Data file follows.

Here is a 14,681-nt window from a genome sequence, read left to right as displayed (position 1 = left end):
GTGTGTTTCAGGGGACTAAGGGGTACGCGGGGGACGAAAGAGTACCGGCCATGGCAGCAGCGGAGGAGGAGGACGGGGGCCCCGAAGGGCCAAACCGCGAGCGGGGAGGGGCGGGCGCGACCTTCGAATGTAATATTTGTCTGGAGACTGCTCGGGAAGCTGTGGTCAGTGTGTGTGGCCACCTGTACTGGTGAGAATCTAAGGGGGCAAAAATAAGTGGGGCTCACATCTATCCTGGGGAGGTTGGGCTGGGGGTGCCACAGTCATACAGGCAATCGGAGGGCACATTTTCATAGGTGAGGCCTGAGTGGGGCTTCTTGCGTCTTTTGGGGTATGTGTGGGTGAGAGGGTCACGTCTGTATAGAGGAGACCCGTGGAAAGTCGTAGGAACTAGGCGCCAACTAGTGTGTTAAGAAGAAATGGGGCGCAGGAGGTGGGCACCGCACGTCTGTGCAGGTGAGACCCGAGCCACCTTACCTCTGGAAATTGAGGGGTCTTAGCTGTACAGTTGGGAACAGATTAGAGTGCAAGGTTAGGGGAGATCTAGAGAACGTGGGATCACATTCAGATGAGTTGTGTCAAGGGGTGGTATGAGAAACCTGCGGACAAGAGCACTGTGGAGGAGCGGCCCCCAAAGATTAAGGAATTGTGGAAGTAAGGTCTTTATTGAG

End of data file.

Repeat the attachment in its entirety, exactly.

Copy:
Here is a 14,681-nt window from a genome sequence, read left to right as displayed (position 1 = left end):
GTGTGTTTCAGGGGACTAAGGGGTACGCGGGGGACGAAAGAGTACCGGCCATGGCAGCAGCGGAGGAGGAGGACGGGGGCCCCGAAGGGCCAAACCGCGAGCGGGGAGGGGCGGGCGCGACCTTCGAATGTAATATTTGTCTGGAGACTGCTCGGGAAGCTGTGGTCAGTGTGTGTGGCCACCTGTACTGGTGAGAATCTAAGGGGGCAAAAATAAGTGGGGCTCACATCTATCCTGGGGAGGTTGGGCTGGGGGTGCCACAGTCATACAGGCAATCGGAGGGCACATTTTCATAGGTGAGGCCTGAGTGGGGCTTCTTGCGTCTTTTGGGGTATGTGTGGGTGAGAGGGTCACGTCTGTATAGAGGAGACCCGTGGAAAGTCGTAGGAACTAGGCGCCAACTAGTGTGTTAAGAAGAAATGGGGCGCAGGAGGTGGGCACCGCACGTCTGTGCAGGTGAGACCCGAGCCACCTTACCTCTGGAAATTGAGGGGTCTTAGCTGTACAGTTGGGAACAGATTAGAGTGCAAGGTTAGGGGAGATCTAGAGAACGTGGGATCACATTCAGATGAGTTGTGTCAAGGGGTGGTATGAGAAACCTGCGGACAAGAGCACTGTGGAGGAGCGGCCCCCAAAGATTAAGGAATTGTGGAAGTAAGGTCTTTATTGAG